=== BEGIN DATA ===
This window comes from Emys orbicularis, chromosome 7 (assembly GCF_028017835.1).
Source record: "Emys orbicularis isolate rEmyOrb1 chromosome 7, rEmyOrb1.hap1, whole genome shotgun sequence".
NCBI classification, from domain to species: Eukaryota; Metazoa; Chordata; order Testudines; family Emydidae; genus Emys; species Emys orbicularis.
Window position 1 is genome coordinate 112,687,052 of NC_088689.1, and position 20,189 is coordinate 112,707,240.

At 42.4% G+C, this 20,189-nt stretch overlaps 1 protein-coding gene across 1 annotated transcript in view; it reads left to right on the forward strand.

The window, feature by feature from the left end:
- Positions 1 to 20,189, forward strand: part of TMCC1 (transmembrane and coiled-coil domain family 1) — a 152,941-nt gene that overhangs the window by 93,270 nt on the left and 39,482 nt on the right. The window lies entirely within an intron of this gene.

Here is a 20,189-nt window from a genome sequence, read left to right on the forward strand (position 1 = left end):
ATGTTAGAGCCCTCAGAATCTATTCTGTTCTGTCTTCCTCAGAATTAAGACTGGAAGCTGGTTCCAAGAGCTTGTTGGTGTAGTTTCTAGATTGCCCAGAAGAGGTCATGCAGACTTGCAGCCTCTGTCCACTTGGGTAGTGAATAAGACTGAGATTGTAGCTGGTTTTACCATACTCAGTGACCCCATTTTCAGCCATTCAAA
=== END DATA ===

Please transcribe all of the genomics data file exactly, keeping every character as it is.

This window comes from Emys orbicularis, chromosome 7 (assembly GCF_028017835.1).
Source record: "Emys orbicularis isolate rEmyOrb1 chromosome 7, rEmyOrb1.hap1, whole genome shotgun sequence".
NCBI classification, from domain to species: Eukaryota; Metazoa; Chordata; order Testudines; family Emydidae; genus Emys; species Emys orbicularis.
Window position 1 is genome coordinate 112,687,052 of NC_088689.1, and position 20,189 is coordinate 112,707,240.

At 42.4% G+C, this 20,189-nt stretch overlaps 1 protein-coding gene across 1 annotated transcript in view; it reads left to right on the forward strand.

The window, feature by feature from the left end:
- Positions 1 to 20,189, forward strand: part of TMCC1 (transmembrane and coiled-coil domain family 1) — a 152,941-nt gene that overhangs the window by 93,270 nt on the left and 39,482 nt on the right. The window lies entirely within an intron of this gene.

Here is a 20,189-nt window from a genome sequence, read left to right on the forward strand (position 1 = left end):
ATGTTAGAGCCCTCAGAATCTATTCTGTTCTGTCTTCCTCAGAATTAAGACTGGAAGCTGGTTCCAAGAGCTTGTTGGTGTAGTTTCTAGATTGCCCAGAAGAGGTCATGCAGACTTGCAGCCTCTGTCCACTTGGGTAGTGAATAAGACTGAGATTGTAGCTGGTTTTACCATACTCAGTGACCCCATTTTCAGCCATTCAAA